I am thinking of starting a translation service of my own — call it Hansard Laid Bare for argument’s sake — to set the record straight. A typical exchange and its translation might go something like this:

Hansard: Hon. Robert L. Stanfield: Mr. Speaker, I move, pursuant to standing order 26, that this House now be adjourned to consider the grave and pressing question of tapeworm infestation among Nova Scotia turtles.

Translation: Old Bob: I saw a piece in the paper the other day about tapeworms, and it looked like a pretty good thing to hit the government with.

Hansard: Mr. Speaker: While we are all aware of this serious problem, I am unable to find that it is a matter of such pressing urgency that the ordinary business of the House should be set aside. As it happens, there will be an opportunity to discuss the issue under orders of the day.

Translation: Speaker: Forget it.

Hansard: Mr. Stanfield: Mr. Speaker, I have a question for the Prime Minister. I wonder if the Prime Minister could tell this House what action his government is prepared to take to meet the menace of tapeworm infestation among Nova Scotia turtles?

Translation: Old Bob: I won’t forget it.

Hansard: Right Hon. P. E. Trudeau: Yawn.

Translation: Lucky Pierre: Yawn.

Hansard: Some hon. Members: Hear, hear!

Translation: The rabble: Aw, nerts. So’s your old man. Stuff it in your ear. Shuddup. Sit down. Forget it, Bob.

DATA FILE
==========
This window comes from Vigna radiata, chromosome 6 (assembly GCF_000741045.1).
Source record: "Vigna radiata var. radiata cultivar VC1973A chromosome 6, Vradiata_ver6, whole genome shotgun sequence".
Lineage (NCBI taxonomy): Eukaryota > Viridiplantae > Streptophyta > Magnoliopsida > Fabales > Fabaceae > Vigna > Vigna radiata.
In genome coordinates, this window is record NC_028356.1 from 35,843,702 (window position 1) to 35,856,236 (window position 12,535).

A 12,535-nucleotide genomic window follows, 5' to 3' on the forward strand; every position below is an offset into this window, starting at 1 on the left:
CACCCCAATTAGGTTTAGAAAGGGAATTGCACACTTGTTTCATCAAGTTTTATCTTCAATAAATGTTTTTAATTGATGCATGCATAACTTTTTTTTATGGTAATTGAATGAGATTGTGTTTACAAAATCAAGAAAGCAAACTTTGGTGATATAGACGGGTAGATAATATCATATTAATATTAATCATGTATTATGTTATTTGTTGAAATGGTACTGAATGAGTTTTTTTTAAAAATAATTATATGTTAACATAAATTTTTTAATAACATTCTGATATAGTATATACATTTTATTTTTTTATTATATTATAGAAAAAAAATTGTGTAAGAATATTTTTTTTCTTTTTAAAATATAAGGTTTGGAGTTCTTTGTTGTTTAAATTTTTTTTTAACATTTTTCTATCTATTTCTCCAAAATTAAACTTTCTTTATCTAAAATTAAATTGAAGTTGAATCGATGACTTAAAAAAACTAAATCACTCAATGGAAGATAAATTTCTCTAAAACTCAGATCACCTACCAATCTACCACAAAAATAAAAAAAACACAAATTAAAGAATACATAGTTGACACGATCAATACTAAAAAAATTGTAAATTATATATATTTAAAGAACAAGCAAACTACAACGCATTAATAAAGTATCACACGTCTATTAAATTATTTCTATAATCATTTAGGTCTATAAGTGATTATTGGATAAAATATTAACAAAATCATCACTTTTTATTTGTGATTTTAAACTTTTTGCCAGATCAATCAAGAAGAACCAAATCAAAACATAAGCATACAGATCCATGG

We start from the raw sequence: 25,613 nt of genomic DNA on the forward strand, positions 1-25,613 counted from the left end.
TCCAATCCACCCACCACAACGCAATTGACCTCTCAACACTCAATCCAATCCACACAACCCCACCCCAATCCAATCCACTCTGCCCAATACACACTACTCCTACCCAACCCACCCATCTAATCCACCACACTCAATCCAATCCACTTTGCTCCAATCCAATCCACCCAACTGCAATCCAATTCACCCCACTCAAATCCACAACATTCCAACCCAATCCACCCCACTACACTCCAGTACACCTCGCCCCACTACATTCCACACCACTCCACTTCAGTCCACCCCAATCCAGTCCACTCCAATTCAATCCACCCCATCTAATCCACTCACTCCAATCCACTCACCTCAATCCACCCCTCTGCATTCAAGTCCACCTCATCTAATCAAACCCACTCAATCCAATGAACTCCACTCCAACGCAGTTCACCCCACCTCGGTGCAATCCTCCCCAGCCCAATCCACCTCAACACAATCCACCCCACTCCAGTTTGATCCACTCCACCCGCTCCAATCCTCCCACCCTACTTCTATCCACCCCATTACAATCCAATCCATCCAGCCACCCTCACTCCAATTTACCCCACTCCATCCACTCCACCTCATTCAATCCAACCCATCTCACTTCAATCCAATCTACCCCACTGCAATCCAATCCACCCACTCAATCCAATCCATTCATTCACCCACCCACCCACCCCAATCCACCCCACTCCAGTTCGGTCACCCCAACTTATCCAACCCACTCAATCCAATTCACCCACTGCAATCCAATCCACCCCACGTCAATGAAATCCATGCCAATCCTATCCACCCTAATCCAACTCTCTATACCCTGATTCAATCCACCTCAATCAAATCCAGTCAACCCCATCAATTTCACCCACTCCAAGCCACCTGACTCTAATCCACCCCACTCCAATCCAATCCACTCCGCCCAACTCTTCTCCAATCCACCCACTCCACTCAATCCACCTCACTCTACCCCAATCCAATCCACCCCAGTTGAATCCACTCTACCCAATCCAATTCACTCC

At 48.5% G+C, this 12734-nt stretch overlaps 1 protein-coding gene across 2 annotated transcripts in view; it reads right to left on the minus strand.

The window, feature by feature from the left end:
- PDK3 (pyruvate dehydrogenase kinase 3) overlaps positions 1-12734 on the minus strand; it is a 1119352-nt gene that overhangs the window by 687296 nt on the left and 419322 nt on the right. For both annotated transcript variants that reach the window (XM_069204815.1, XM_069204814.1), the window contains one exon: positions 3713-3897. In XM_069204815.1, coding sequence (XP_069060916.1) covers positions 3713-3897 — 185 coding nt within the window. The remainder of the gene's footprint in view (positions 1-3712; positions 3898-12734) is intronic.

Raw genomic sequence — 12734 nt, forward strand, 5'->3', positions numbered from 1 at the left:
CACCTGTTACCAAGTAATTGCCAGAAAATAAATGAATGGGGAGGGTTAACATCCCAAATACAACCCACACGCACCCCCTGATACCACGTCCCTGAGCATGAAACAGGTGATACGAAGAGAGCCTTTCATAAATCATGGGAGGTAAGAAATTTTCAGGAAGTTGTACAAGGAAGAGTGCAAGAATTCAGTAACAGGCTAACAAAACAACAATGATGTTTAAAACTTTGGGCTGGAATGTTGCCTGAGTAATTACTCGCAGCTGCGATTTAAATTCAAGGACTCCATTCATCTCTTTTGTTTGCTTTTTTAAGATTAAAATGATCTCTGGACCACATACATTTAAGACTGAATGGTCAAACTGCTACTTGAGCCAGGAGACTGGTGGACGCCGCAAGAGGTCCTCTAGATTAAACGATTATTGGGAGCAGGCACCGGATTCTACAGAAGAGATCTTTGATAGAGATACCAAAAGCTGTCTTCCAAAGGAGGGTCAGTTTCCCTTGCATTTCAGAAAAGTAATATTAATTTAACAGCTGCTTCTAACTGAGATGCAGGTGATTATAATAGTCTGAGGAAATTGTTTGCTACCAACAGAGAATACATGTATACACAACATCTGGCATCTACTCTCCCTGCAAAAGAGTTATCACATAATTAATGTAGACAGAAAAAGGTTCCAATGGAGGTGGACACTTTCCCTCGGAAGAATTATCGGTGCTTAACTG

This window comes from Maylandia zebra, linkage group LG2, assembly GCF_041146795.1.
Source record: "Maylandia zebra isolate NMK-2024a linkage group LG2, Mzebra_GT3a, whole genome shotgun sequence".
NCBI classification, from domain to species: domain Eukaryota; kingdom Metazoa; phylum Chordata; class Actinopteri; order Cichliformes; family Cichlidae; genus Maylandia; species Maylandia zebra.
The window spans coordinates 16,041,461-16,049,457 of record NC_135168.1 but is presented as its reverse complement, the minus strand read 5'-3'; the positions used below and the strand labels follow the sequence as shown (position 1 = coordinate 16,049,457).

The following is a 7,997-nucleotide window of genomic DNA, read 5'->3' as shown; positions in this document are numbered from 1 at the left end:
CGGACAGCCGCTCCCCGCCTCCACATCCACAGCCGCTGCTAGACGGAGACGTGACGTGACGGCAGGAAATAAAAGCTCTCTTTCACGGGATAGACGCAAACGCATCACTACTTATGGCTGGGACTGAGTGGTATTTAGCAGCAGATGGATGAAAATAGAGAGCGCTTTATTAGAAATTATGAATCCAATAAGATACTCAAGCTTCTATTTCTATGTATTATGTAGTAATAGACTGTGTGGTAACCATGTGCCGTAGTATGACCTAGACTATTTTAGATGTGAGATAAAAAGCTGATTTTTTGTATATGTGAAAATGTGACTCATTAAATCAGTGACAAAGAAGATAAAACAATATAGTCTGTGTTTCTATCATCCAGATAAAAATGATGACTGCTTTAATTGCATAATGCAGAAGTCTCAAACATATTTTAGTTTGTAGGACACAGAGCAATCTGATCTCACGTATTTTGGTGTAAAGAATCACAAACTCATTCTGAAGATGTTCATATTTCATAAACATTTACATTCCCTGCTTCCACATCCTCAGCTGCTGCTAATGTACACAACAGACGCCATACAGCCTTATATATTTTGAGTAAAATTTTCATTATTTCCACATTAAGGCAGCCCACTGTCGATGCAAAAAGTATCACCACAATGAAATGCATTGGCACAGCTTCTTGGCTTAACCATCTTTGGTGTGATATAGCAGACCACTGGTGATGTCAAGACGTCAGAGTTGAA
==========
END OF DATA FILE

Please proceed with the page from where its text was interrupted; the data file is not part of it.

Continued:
Hansard: Mr. Heward Grafftey (Brome-Missisquoi) : Mr. Speaker, I would like to direct a question to the Minister of Agriculture. Can the minister assure this House that the tapeworm infestation among Nova Scotia turtles will not affect the export of Canadian eggs, and if not, why not?

Translation: Grafftey: Hey, Whelan, wake up.

Hansard: Hon. Eugene Whelan (Minister of Agriculture): My officials are looking into this problem at this very moment, Mr. Speaker, and I can assure the hon. Member that I will be making an announcement very shortly.

Translation: Old Gene: What the hell is this all about?

Hansard: Mr. George Hees (Prince Edward Hastings): Mr. Speaker, we see once again that this government is not prepared to act to protect the people of Canada.

Translation: Gorgeous George: Yack, yack, yack.

Hansard: Some hon. Members: Hear, hear!

Translation: The rabble: Put that in your pipe and smoke it, wise guy. Aw go eat your nose.

Hansard: Mr. Stanfield: Mr. Speaker, I have a supplementary question.

Translation: Old Bob: I think we’ve got them on the run.

Hansard: Mr. Speaker: While I have no wish to limit questions, I should point out that time is precious, and there are other matters to consider.

Translation: Speaker: If you’ll lay off the tapeworms, we can get out of here in time for a game of golf.

Hansard: Mr. Stanfield: I just want the record to show the callous indifference of this government toward that glorious region of Canada I have the honor to represent.

Translation: Old Bob: Yeah, okay, let’s go play golf.